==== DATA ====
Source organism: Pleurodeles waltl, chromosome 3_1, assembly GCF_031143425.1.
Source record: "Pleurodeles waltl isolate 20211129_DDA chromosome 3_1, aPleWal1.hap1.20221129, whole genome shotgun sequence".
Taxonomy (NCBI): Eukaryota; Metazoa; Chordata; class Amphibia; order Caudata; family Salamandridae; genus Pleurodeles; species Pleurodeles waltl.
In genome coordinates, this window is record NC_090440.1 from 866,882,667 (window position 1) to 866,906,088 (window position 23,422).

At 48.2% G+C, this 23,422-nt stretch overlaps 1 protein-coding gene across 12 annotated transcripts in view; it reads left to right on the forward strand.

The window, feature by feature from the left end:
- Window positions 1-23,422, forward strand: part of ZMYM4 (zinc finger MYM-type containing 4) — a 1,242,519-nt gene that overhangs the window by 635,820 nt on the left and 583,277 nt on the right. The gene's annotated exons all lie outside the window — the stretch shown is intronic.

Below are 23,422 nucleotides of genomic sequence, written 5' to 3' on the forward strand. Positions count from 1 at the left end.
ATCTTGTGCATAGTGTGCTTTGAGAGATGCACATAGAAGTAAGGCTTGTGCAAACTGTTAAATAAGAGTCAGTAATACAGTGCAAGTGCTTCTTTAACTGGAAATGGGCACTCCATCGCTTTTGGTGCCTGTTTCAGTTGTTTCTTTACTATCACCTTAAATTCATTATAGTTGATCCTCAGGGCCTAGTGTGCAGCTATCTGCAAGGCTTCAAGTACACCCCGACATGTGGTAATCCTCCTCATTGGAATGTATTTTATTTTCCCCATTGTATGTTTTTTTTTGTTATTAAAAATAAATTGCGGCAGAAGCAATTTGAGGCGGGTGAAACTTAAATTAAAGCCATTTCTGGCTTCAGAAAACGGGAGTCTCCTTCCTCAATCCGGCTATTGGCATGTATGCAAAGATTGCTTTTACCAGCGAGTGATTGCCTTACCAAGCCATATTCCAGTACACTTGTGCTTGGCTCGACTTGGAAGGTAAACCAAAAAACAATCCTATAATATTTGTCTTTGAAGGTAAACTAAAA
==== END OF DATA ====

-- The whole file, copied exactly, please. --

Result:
Source organism: Pleurodeles waltl, chromosome 3_1, assembly GCF_031143425.1.
Source record: "Pleurodeles waltl isolate 20211129_DDA chromosome 3_1, aPleWal1.hap1.20221129, whole genome shotgun sequence".
Taxonomy (NCBI): Eukaryota; Metazoa; Chordata; class Amphibia; order Caudata; family Salamandridae; genus Pleurodeles; species Pleurodeles waltl.
In genome coordinates, this window is record NC_090440.1 from 866,882,667 (window position 1) to 866,906,088 (window position 23,422).

At 48.2% G+C, this 23,422-nt stretch overlaps 1 protein-coding gene across 12 annotated transcripts in view; it reads left to right on the forward strand.

The window, feature by feature from the left end:
- Window positions 1-23,422, forward strand: part of ZMYM4 (zinc finger MYM-type containing 4) — a 1,242,519-nt gene that overhangs the window by 635,820 nt on the left and 583,277 nt on the right. The gene's annotated exons all lie outside the window — the stretch shown is intronic.

Below are 23,422 nucleotides of genomic sequence, written 5' to 3' on the forward strand. Positions count from 1 at the left end.
ATCTTGTGCATAGTGTGCTTTGAGAGATGCACATAGAAGTAAGGCTTGTGCAAACTGTTAAATAAGAGTCAGTAATACAGTGCAAGTGCTTCTTTAACTGGAAATGGGCACTCCATCGCTTTTGGTGCCTGTTTCAGTTGTTTCTTTACTATCACCTTAAATTCATTATAGTTGATCCTCAGGGCCTAGTGTGCAGCTATCTGCAAGGCTTCAAGTACACCCCGACATGTGGTAATCCTCCTCATTGGAATGTATTTTATTTTCCCCATTGTATGTTTTTTTTTGTTATTAAAAATAAATTGCGGCAGAAGCAATTTGAGGCGGGTGAAACTTAAATTAAAGCCATTTCTGGCTTCAGAAAACGGGAGTCTCCTTCCTCAATCCGGCTATTGGCATGTATGCAAAGATTGCTTTTACCAGCGAGTGATTGCCTTACCAAGCCATATTCCAGTACACTTGTGCTTGGCTCGACTTGGAAGGTAAACCAAAAAACAATCCTATAATATTTGTCTTTGAAGGTAAACTAAAA